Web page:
With Germany's coalition talks in turmoil, Chancellor Angela Merkel might have to make do with a minority government. DW takes a look at what that is, and why many Germans are afraid of it.
The search for Germany's next government is entering a new phase. After the conservatives, Greens and neo-liberal FDP failed to agree on terms for a coalition, Chancellor Angela Merkel is rumored to be entering talks with the center-left Social Democrats (SPD). But whether these talks will succeed in forming a so-called grand coalition, or even begin in the first place, remains unclear.
If Merkel's Christian Democrats (CDU), along with their Bavarian sister party the CSU, can't make it work with the SPD, there are only two alternatives left. Either call Germans back to the polls in another nationwide vote, something that Merkel and other high-ranking politicians desperately want to avoid, or form a minority government.
What is a minority government?
Put simply, a minority government is one where the ruling party or coalition does not have the majority of seats in parliament. It requires a lot of cooperation between those in power and the opposition, because a majority in parliament — in Germany's case, the Bundestag — is required to pass legislation.
This means that a minority government must form many small issue-based coalitions. On new emissions regulations, the government would cooperate with one partner in parliament, but to push through changes in the tax code, it might have to look for another.
How would a minority government form in Germany?
If no majority coalition forms, the ball is in President Frank-Walter Steinmeier's court. He must pick a candidate for chancellor that is then put to a vote in the Bundestag. The president, which barring situations like the current coalition conundrum is a largely ceremonial role in Germany, is likely to choose the leading candidate of the party that won the most votes in the elections (Merkel in this case). But he doesn't have to.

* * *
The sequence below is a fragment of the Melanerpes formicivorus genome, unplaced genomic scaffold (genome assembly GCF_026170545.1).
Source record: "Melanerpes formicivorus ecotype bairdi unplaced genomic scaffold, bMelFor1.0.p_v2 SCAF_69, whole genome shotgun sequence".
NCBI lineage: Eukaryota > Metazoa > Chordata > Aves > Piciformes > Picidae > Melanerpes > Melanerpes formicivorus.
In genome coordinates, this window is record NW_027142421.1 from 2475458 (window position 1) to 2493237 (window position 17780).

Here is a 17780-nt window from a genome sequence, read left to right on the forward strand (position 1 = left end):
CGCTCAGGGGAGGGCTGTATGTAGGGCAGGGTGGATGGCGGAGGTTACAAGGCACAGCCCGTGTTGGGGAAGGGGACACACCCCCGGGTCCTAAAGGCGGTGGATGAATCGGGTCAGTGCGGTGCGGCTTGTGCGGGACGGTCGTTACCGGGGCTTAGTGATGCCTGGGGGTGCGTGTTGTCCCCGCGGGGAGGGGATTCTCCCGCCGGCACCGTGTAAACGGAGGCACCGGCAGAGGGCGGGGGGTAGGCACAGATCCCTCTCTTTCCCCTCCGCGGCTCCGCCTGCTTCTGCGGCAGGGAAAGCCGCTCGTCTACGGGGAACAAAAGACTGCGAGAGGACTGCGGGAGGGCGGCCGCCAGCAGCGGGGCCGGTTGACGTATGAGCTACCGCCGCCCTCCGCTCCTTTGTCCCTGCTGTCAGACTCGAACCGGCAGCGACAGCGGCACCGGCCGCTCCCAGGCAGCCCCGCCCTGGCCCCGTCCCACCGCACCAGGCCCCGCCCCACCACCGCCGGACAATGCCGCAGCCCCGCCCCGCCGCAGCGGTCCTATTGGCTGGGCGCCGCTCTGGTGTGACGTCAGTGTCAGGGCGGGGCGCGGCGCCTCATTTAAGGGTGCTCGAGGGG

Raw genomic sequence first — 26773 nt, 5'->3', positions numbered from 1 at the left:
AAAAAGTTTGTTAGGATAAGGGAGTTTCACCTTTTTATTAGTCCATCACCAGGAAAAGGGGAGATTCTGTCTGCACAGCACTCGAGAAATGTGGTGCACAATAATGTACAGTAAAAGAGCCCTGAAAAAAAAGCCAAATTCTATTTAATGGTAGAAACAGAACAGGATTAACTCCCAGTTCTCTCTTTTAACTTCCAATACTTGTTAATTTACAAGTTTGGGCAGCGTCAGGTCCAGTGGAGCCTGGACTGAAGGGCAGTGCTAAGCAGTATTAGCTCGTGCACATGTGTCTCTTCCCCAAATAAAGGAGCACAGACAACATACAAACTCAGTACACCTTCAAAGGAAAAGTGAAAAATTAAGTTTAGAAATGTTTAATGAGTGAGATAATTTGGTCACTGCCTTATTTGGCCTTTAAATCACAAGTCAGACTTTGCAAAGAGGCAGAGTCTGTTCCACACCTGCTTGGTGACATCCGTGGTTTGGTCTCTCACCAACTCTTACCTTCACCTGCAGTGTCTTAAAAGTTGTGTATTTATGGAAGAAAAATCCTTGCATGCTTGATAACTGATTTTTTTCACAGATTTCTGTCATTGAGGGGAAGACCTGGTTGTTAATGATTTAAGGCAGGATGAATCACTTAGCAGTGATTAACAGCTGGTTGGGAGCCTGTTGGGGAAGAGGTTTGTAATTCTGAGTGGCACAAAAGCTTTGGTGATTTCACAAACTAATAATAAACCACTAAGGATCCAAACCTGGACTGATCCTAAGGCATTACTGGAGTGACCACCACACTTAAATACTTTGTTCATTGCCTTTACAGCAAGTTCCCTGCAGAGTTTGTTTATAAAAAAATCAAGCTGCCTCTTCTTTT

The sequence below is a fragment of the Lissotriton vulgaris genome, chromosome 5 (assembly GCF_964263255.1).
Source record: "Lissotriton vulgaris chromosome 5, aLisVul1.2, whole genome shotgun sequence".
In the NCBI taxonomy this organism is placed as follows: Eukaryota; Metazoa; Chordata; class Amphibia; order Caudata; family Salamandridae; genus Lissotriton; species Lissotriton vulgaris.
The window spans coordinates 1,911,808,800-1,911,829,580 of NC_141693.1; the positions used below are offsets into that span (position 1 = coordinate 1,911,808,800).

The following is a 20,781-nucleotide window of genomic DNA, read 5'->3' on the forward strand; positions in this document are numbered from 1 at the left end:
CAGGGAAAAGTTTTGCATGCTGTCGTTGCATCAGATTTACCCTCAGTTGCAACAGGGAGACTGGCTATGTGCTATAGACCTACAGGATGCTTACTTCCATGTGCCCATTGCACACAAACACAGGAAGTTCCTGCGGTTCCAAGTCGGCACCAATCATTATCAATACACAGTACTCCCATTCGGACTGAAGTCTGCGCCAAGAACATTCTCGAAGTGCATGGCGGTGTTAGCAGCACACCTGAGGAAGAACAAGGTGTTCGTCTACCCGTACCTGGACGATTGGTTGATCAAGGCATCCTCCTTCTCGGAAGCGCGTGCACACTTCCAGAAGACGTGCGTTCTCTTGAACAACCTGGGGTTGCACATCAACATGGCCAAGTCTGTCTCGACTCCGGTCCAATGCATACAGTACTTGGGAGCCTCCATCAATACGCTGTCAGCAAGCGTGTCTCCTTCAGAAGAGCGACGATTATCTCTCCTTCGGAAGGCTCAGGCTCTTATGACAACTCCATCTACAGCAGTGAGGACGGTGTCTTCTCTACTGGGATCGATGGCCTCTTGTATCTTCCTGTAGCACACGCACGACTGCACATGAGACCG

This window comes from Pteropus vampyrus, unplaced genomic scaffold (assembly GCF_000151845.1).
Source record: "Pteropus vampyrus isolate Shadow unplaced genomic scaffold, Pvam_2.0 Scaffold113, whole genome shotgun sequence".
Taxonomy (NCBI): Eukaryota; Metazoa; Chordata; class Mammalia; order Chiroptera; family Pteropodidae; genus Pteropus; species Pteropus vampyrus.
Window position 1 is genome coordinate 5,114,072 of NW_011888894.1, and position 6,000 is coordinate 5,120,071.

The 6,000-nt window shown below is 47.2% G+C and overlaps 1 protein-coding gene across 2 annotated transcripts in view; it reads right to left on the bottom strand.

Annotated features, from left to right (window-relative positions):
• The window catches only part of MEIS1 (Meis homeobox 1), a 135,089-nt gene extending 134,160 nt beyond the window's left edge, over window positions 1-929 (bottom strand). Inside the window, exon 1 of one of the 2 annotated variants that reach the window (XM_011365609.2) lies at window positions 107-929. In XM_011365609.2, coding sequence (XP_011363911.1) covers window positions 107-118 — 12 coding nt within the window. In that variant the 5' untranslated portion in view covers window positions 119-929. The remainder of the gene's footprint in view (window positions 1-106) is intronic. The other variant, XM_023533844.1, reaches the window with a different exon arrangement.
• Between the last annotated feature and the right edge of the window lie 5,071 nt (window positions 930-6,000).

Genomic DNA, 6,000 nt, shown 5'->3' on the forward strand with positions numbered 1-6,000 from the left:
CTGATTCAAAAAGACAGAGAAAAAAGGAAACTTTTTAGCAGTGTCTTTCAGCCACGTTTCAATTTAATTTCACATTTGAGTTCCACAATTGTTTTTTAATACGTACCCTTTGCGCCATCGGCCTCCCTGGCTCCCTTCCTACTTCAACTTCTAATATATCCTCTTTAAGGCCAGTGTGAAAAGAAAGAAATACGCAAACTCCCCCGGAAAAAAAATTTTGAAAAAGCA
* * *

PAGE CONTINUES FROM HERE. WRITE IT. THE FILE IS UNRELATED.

Steinmeier has invited leaders from every major German party for talks in the hopes of forming a government
If the candidate does not win an absolute majority, they will have to vote again two weeks later. If an absolute majority still isn't reached, they must immediately vote a third time. In round three, a relative majority is sufficient. The chancellor can then establish a minority government with the partner of their choice.
The pros and cons
Since the ruling party or parties would have to convince colleagues in the opposition to vote with them to get anything done, some experts consider a minority government a more cooperative endeavor than, say, a grand coalition, which would face relatively little opposition in the Bundestag.
But critics fear that reaching out to different parties on different issues could including teaming up with the right-wing populist Alternative for Germany (AfD), which entered the Bundestag for the first time following last September's elections, thereby legitimizing them to an unacceptable degree.
Germany also has a dark past when it comes to minority governments. In the years leading up to World War II, the country saw several unstable minority governments that ultimately collapsed before the Nazis took power.
A minority government also runs the risk of grinding to a standstill. If majorities prove difficult to come by, the government would not be able to pass any significant legislation.
Where are minority governments more common?
In other countries, governments without a parliamentary majority aren't such a big deal. In Denmark, 28 of the 32 governments since 1945 have lacked a majority. The hurdle for parties to make it into parliament lies at just 2 percent, as opposed to 5 percent in Germany, meaning more seats go to small parties.
"Democracy is not just government by a majority, it is also protecting minorities," Danish European Parliament member Jens Rohde told German public broadcaster Deutschlandfunk. "That works pretty well when you have many small parties and a minority government."
Sweden currently has a minority government led by the Social Democrats and Greens. When Prime Minister Stefan Löfven's first national budget proposal was promptly rejected after taking office in 2014, he decided to follow the opposition's plan for a year.
Spain has a minority government as well. Prime Minister Mariano Rajoy's conservative People's Party was tolerated by, among others, the Basque Nationalist Party — until the Catalonia crisis. The Basque Country is an autonomous region of Spain, and politicians there were unhappy about Rajoy's harsh response to the Catalan bid for independence. Now Rajoy works more closely with the Socialists in Spanish Parliament.